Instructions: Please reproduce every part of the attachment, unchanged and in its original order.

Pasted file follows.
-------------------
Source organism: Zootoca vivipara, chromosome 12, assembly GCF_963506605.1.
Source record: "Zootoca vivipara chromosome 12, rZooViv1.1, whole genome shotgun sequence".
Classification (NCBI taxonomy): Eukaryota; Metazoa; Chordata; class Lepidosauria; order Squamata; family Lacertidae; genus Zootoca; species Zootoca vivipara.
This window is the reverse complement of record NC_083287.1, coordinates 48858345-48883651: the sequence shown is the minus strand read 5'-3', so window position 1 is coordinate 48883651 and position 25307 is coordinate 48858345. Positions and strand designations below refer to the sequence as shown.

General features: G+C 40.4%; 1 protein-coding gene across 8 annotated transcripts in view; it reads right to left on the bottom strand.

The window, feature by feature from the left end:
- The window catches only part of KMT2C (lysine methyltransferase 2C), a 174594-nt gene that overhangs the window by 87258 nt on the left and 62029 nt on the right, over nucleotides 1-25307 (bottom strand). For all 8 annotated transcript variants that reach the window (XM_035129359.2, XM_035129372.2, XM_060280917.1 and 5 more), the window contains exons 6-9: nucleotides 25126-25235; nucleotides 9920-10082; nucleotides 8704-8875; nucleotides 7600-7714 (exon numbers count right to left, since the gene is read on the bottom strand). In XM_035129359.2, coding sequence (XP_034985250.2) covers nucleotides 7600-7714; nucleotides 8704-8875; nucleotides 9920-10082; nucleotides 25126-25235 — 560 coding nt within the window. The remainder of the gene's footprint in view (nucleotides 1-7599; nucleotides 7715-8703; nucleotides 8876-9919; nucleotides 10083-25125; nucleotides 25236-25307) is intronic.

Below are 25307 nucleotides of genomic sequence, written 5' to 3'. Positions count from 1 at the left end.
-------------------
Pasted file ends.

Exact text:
Source organism: Zootoca vivipara, chromosome 12, assembly GCF_963506605.1.
Source record: "Zootoca vivipara chromosome 12, rZooViv1.1, whole genome shotgun sequence".
Classification (NCBI taxonomy): Eukaryota; Metazoa; Chordata; class Lepidosauria; order Squamata; family Lacertidae; genus Zootoca; species Zootoca vivipara.
This window is the reverse complement of record NC_083287.1, coordinates 48858345-48883651: the sequence shown is the minus strand read 5'-3', so window position 1 is coordinate 48883651 and position 25307 is coordinate 48858345. Positions and strand designations below refer to the sequence as shown.

General features: G+C 40.4%; 1 protein-coding gene across 8 annotated transcripts in view; it reads right to left on the bottom strand.

The window, feature by feature from the left end:
- The window catches only part of KMT2C (lysine methyltransferase 2C), a 174594-nt gene that overhangs the window by 87258 nt on the left and 62029 nt on the right, over nucleotides 1-25307 (bottom strand). For all 8 annotated transcript variants that reach the window (XM_035129359.2, XM_035129372.2, XM_060280917.1 and 5 more), the window contains exons 6-9: nucleotides 25126-25235; nucleotides 9920-10082; nucleotides 8704-8875; nucleotides 7600-7714 (exon numbers count right to left, since the gene is read on the bottom strand). In XM_035129359.2, coding sequence (XP_034985250.2) covers nucleotides 7600-7714; nucleotides 8704-8875; nucleotides 9920-10082; nucleotides 25126-25235 — 560 coding nt within the window. The remainder of the gene's footprint in view (nucleotides 1-7599; nucleotides 7715-8703; nucleotides 8876-9919; nucleotides 10083-25125; nucleotides 25236-25307) is intronic.

Below are 25307 nucleotides of genomic sequence, written 5' to 3'. Positions count from 1 at the left end.